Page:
Dar es Salaam. The Sh2.6 billion support extended on Thursday by the Irish Embassy to World Food Programme (WFP) Tanzania for refugee to help various programmes comes as a huge relief at a time when funding for such objectives has been deteriorating.
The boost comes at a time when the Norwegian Refugee Council (NRC) has expressed concerns that reduction in funding for refugee services in East Africa could lead to the shutting down of aid-dependent programmes, hence, leaving refugees in crisis.
NRC reported that xenophobic policies were pushing migrants out of Europe and the US. Refugee and migrant arrivals in Europe dropped from 362,000 in 2016 to 178,000 in 2017, according to NRC.
At the same time many rich nations have made drastic cuts to aid funding that help refugees survive in Africa.
In a statement, NRC gave an example of Tanzania where this year’s UN humanitarian aid appeal has received only $24 million, down from $88 million in 2017, about 70 per cent fall.
The funding across Tanzania, Kenya and Uganda dropped an average of 64 per cent compared to last year’s levels, NRC reported.
At a ceremony of signing the aid agreement with the WFP Tanzania, Mr Paul Sherlock, the Irish ambassador to Tanzania, said his country was not only aware of the concerns by organizations providing services to refugee population on funding issues but shares them as well.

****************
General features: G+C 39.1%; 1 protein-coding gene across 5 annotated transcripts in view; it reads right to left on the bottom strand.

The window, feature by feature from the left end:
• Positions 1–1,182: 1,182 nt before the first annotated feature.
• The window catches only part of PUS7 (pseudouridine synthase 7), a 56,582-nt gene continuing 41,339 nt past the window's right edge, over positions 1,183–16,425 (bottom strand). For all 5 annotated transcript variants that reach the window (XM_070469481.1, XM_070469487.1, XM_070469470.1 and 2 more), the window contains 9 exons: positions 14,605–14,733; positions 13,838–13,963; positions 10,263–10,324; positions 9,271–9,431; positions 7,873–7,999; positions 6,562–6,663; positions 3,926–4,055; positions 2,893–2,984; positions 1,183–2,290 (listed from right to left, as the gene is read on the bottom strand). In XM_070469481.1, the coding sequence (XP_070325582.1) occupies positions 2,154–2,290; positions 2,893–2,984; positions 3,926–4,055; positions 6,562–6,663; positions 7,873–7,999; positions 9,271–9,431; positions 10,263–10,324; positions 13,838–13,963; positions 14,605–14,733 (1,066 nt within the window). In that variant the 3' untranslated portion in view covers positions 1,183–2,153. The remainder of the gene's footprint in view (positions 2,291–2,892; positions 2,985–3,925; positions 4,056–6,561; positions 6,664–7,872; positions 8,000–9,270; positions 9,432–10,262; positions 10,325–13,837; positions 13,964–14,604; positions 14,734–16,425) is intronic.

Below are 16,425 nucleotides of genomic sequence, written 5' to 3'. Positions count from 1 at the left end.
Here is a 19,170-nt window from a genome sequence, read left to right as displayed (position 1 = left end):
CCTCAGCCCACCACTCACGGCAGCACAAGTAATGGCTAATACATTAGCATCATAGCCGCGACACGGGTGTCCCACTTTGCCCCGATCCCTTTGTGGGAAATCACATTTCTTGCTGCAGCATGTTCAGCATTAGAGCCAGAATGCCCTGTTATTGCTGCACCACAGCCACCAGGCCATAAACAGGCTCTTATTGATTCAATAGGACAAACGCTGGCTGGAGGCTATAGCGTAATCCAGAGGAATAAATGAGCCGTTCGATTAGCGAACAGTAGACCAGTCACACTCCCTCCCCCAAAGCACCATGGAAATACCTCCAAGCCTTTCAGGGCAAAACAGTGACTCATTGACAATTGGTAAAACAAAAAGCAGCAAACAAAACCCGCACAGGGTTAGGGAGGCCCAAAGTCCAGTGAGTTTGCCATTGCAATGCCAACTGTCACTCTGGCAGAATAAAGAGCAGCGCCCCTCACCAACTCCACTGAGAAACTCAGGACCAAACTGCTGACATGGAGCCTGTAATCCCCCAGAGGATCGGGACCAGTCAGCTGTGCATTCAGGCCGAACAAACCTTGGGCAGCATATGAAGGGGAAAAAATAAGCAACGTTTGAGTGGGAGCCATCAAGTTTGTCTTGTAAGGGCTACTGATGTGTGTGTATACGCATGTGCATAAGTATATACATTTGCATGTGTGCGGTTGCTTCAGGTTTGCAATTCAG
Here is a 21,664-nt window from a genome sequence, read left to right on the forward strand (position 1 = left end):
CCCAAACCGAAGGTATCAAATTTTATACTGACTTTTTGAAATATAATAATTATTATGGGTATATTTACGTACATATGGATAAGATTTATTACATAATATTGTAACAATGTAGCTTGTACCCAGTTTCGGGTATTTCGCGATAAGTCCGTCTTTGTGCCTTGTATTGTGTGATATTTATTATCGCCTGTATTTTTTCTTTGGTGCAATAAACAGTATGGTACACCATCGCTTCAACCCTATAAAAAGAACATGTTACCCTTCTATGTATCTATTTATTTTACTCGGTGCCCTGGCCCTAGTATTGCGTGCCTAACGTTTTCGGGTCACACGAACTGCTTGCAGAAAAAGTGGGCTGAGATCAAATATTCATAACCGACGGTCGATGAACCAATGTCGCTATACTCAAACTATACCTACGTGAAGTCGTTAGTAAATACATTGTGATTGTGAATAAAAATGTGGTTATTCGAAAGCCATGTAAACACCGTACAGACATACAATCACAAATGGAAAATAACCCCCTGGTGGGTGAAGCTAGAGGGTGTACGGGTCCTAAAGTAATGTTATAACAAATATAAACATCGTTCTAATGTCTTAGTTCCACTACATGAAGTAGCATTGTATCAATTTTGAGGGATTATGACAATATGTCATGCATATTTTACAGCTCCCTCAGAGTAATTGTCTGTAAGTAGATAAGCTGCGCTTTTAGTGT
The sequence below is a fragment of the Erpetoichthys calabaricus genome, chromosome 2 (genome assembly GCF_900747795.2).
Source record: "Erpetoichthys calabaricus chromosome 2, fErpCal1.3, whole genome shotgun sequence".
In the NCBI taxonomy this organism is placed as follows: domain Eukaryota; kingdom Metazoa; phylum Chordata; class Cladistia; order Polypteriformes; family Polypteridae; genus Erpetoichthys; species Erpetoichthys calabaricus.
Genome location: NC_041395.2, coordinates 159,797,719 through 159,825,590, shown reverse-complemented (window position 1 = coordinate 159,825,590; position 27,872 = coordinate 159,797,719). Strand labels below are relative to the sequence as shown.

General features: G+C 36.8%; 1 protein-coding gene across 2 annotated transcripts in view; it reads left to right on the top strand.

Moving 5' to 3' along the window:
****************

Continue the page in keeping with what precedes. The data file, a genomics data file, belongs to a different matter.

“From the embassy point of view,” said Mr Sherlock, “we do see [a] huge gap [between] what’s needed and what’s [being] provided for.”
All the Irish government can do, he added, is to make its contribution to the issue and play a part in order to help fill some of those gaps.
Asked by journalists at a press conference on Thursday, the French ambassador to Tanzania, Mr Frédéric Clavier, said they were not the direct stakeholders in the matter and declined to go into further details.
He, however, spoke about the stance shown by President John Magufuli encouraging Burundian refugees to go back home because security and safety had improved in their home country.
Mr Clavier, however, said voluntary repatriation was the way to go but “under good conditions and under the control of the United Nations.”
For his part, Mr Michael Dunford, WFP’s Country Director, pointed out that at the moment all organizations, including the WFP, were struggling with regards to raising funds to meet the need of the refugee population.
“What we are doing here today,” said Mr Dunford at the signing of the deal with the Irish government, “actually speaks to the need of WFP to attract funding [which] …is keen to being able to continue to provide the minimum food and nutrition requirements.”
In its 2018 Mid-Year Report published in its website the UNHCR-led Refugee Response Plan (RRP) also echoed similar concerns that the diversion of limited funds and human resources to support the return operation, has resulted in a deterioration of the services being provided to refugees who choose to remain in the camps.
Mr Nigel Tricks, NRC Regional Director warned that fast and furious budget cuts will continue to hit the East Africa aid sector hard and if more funding isn’t found, malnutrition will rise, schools will close, and water-borne diseases will break out.
“We have a window to avoid a refugee catastrophe in East Africa if we act now,” he said.